FILM star Hugh Grant has honoured the work of an Oxford doctor to educate people about health conditions.

The Four Weddings and a Funeral star praised two websites set up by Dr Ann McPherson, who retired after 30 years at the Beaumont Street surgery in 2008.

He also spoke of his late mother Fynvola’s battle with pancreatic cancer, a disease battled by Dr McPherson, who has also combated breast cancer.

The websites, and, celebrated their 10th birthday this week.

Mr Grant, whose mother died in 2001 aged 66, said: “Although the doctors at the time were fantastic in explaining the disease and the possible treatments, we did wish at the time for as much information as we could get.

“It would have been great if we could have got first hand accounts from people who suffered from the disease.”

The actor, who attended New College, Oxford in the late 1970s and is a patron of the charity behind the sites, said: “That is why I think this website is such a great thing.

“It’s nothing but testimonies from people who have the disease, or who have been close to it.

“And it’s wonderful that after ten years, the website now covers so many different illnesses and health issues to support patients and their families.”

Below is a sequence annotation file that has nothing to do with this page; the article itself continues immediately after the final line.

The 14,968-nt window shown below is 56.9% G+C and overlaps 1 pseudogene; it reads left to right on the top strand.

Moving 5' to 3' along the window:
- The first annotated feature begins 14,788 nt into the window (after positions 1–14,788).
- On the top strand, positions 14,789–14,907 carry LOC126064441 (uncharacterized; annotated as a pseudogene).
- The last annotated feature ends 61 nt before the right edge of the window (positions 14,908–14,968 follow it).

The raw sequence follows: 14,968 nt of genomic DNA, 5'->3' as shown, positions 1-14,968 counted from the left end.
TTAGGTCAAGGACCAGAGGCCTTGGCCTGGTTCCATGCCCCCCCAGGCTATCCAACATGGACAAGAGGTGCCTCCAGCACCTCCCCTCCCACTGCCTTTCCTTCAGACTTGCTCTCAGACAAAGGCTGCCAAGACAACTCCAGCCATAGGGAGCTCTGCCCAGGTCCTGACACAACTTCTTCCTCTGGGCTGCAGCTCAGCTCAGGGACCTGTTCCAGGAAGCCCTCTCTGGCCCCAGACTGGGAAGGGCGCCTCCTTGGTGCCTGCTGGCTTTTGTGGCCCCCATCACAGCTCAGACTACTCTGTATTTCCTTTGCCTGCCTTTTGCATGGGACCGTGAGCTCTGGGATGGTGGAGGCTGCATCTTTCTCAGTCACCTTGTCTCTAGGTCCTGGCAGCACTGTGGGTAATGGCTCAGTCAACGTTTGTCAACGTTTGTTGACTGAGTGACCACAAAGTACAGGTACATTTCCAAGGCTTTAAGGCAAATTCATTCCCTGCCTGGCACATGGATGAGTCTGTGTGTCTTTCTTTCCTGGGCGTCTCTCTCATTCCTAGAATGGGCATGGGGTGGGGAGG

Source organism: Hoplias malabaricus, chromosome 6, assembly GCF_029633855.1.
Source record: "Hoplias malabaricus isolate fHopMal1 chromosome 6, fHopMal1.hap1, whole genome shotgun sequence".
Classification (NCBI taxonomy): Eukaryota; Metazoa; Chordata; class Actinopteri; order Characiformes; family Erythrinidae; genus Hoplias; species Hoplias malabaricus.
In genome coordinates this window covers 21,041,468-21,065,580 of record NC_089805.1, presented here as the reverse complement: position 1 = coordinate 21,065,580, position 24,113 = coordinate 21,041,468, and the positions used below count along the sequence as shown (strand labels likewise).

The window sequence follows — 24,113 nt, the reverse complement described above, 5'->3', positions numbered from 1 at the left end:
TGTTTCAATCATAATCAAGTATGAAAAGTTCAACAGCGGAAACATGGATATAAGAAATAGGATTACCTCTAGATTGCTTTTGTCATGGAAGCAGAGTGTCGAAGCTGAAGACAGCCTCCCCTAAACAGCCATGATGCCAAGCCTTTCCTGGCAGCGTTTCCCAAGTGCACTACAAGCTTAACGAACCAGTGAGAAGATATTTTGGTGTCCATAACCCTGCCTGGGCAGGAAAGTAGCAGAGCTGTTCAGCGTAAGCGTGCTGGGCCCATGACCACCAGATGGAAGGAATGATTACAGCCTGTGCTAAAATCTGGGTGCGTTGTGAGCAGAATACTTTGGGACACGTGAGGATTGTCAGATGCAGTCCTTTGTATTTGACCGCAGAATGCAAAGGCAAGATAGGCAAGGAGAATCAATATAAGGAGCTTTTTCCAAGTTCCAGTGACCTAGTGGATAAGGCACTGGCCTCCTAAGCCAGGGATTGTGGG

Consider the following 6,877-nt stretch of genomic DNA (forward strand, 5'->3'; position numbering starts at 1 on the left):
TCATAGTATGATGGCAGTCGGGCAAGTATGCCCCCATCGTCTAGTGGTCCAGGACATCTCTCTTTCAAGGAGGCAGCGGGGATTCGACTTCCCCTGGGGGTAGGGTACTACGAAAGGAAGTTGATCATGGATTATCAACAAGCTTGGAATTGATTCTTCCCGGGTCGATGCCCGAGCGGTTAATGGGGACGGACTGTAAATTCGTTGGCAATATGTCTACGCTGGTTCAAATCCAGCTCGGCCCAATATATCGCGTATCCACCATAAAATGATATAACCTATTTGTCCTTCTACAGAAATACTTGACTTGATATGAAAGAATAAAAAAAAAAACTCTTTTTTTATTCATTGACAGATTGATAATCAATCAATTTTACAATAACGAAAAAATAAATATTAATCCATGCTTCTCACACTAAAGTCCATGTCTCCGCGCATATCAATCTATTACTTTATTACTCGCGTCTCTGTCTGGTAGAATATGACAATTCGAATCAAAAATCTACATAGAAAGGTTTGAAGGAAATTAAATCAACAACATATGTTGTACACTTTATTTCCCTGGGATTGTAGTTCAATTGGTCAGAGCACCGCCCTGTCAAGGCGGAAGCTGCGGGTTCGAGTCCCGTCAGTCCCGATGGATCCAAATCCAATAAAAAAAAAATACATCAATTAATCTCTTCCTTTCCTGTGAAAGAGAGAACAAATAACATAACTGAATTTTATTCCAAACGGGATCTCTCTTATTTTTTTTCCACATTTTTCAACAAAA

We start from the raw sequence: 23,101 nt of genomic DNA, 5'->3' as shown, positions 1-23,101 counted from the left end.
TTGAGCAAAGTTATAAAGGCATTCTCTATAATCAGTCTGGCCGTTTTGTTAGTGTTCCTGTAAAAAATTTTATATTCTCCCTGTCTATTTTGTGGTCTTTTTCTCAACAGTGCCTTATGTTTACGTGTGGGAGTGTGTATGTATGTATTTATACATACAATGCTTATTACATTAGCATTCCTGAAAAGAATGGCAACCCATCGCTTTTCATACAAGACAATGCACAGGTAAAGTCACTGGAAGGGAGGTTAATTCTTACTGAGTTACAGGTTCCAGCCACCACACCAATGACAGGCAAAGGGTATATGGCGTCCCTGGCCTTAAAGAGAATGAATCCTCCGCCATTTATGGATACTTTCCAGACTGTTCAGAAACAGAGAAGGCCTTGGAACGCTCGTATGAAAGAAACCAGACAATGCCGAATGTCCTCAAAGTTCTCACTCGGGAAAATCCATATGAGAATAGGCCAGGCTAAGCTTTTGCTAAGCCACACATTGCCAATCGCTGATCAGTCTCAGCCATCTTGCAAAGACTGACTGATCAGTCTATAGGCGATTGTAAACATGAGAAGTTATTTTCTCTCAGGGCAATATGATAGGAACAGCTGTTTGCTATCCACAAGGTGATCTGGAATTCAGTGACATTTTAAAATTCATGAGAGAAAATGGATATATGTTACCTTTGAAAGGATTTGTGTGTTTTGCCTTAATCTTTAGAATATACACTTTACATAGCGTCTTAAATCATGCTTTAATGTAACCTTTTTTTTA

He has now backed a fundraising appeal to raise £72,000, a mile of £1 coins, for DIPEx, the charity that runs the websites. The sites are backed by research carried out at Oxford University.

They feature interviews with people suffering from conditions including cancer and heart disease and mental health issues.

Health secretary Andrew Lansley also backed the “unique resource” at the launch.

Dr McPherson, of north Oxford, said she came up with the idea for the website after being diagnosed with breast cancer 15 years ago.

She said: “I was a well informed doctor but I was desperate to know how ordinary people felt.

“I didn’t want to read about glamorous celebrities who had climbed Kilimanjaro, while being treated for breast cancer. But there was no way to access such information.”

She was already a bestselling author while working as a GP.

Diary of a Teenage Health Freak, sold more than a million copies and was a hit TV series.

Last year Dr McPherson, who has terminal pancreatic cancer, set up a group of 12 health professionals, the first of its kind, to lobby for patients to be given the right to die.